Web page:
Zach Gibson/AFP/Getty Images

Una política tóxica contra una economía mejor

NUEVA YORK – La relación entre la política y la economía está cambiando. Los políticos de los países avanzados están trabados en conflictos absurdos y a menudo tóxicos, en vez de seguir las recomendaciones de cada vez más economistas que coinciden en el modo de poner fin a este largo período de crecimiento escaso y desigual. Hay que revertir la tendencia antes de que paralice estructuralmente al mundo avanzado (y se engulla también a las economías emergentes).

Obviamente, que haya desacuerdo entre los políticos no es nada nuevo. Pero hasta hace poco, se suponía que si los economistas profesionales llegaban a un consenso tecnocrático en relación con determinadas medidas, la dirigencia política prestaría atención a sus recomendaciones. Incluso si partidos políticos más radicales trataban de impulsar una agenda diferente, otras fuerzas poderosas (ya se trate de la capacidad de persuasión de los gobiernos del G7, los mercados de capitales privados o las condiciones para obtener crédito del FMI y el Banco Mundial) se encargarían casi siempre de asegurar el triunfo final de la estrategia consensual.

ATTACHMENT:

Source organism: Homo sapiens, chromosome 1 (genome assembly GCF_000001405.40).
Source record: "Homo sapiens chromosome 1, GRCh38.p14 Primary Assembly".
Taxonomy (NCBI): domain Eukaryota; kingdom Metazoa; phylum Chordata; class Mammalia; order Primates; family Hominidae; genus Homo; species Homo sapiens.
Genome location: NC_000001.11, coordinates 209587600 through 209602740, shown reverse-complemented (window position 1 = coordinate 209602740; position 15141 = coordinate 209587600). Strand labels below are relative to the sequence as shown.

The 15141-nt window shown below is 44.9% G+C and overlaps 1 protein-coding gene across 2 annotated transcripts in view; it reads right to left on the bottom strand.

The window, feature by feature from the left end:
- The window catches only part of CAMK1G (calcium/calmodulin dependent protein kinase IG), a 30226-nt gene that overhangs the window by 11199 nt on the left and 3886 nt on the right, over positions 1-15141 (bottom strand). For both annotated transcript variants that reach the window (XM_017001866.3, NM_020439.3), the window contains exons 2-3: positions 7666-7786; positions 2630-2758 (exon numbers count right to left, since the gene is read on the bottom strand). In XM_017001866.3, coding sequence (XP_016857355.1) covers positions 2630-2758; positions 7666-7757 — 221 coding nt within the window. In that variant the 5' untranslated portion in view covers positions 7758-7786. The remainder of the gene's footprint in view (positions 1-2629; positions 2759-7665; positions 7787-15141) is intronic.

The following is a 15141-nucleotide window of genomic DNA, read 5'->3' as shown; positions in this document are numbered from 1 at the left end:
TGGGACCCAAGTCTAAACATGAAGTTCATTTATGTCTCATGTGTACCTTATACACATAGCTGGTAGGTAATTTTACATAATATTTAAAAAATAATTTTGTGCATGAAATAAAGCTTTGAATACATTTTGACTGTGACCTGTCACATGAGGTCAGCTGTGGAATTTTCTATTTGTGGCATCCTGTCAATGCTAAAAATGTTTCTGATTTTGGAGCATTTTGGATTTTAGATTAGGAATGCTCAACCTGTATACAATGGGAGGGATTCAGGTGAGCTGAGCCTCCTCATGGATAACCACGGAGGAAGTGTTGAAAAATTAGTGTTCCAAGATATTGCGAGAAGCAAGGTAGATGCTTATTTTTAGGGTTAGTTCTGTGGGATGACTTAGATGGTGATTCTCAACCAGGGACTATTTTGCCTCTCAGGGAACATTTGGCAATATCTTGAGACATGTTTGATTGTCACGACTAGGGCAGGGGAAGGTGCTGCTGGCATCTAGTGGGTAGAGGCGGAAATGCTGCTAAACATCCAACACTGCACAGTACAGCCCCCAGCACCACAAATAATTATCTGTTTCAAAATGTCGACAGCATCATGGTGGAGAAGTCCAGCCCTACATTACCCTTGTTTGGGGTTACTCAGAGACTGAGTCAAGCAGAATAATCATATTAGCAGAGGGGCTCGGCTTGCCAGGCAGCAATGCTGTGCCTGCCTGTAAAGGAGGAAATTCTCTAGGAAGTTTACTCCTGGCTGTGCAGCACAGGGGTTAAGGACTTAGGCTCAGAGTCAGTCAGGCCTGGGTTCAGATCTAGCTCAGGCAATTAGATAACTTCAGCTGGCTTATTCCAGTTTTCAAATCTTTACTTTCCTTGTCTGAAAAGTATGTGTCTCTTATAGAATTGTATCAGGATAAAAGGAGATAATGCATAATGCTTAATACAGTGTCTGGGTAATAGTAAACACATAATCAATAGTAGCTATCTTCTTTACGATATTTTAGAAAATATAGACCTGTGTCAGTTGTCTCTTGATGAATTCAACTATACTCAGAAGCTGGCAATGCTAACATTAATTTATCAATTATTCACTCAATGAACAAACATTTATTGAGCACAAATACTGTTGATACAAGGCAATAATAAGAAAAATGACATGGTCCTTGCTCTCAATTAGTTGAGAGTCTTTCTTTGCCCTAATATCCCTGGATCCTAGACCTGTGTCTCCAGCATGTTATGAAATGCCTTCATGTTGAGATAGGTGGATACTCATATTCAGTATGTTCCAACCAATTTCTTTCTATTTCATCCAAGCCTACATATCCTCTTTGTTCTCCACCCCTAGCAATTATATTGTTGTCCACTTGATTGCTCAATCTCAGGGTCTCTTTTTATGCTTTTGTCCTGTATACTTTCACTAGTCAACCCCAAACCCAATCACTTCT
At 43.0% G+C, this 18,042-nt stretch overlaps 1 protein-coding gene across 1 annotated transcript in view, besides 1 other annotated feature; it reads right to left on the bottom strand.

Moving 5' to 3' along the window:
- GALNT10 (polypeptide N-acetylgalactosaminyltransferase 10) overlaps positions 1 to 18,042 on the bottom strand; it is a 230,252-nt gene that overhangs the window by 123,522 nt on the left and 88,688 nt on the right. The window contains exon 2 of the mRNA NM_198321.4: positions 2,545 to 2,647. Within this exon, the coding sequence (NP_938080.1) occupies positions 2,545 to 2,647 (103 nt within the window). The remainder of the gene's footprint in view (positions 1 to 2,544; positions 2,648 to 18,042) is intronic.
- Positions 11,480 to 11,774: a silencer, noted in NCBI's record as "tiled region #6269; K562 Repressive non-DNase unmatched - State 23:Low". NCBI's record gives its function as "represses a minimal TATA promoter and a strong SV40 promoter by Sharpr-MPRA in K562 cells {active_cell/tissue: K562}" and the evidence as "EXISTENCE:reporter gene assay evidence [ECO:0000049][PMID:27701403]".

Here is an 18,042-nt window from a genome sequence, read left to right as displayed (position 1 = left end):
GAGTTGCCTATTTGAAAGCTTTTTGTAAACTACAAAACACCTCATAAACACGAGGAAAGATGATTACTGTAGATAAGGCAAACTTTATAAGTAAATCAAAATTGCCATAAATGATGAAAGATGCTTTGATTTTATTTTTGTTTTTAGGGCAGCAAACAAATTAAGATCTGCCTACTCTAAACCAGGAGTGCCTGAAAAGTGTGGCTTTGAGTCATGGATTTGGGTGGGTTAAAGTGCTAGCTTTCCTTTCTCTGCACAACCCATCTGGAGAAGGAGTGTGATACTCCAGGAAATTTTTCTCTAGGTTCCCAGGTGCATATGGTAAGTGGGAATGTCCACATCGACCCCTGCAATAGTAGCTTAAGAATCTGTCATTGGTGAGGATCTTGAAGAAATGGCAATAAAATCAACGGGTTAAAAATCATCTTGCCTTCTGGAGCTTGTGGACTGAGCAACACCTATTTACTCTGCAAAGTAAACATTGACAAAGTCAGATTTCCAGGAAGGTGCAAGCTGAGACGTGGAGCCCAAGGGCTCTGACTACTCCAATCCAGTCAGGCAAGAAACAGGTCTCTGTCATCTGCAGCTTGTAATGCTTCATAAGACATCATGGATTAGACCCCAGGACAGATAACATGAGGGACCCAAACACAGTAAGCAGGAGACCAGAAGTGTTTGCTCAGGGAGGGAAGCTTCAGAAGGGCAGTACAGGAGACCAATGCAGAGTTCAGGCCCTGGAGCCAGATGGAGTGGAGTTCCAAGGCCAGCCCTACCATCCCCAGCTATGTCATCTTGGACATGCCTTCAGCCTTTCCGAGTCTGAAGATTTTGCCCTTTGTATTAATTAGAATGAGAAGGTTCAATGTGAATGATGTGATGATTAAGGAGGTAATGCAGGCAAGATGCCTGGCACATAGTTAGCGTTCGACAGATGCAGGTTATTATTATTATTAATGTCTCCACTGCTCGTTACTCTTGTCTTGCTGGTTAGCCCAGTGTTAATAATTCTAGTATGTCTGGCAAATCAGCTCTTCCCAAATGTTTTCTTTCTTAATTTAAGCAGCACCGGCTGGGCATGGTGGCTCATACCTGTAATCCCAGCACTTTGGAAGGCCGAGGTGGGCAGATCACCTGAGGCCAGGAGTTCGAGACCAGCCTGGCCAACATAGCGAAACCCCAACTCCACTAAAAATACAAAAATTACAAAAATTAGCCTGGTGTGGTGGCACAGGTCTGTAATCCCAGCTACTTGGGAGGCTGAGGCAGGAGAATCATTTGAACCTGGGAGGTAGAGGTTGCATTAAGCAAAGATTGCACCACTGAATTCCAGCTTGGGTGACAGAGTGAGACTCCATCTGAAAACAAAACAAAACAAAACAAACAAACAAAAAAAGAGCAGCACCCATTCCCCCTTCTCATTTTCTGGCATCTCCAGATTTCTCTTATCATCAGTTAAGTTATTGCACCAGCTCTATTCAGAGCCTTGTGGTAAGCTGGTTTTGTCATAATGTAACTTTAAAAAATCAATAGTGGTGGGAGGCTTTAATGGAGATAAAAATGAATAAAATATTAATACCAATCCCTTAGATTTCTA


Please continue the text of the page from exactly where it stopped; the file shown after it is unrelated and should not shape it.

Por ejemplo, en la última década del siglo que pasó y la primera del actual, las políticas de gran parte del mundo se guiaron por el denominado Consenso de Washington. Todos los países (desde Estados Unidos hasta una multitud de economías emergentes) aplicaron políticas de libre comercio, privatización, mayor uso de mecanismos de precios, desregulación del sector financiero y reformas fiscales y monetarias con un fuerte énfasis en el lado de la oferta. Los organismos multilaterales adoptaron el Consenso de Washington y así ayudaron a difundirlo e impulsar un proceso general de globalización económica y financiera.

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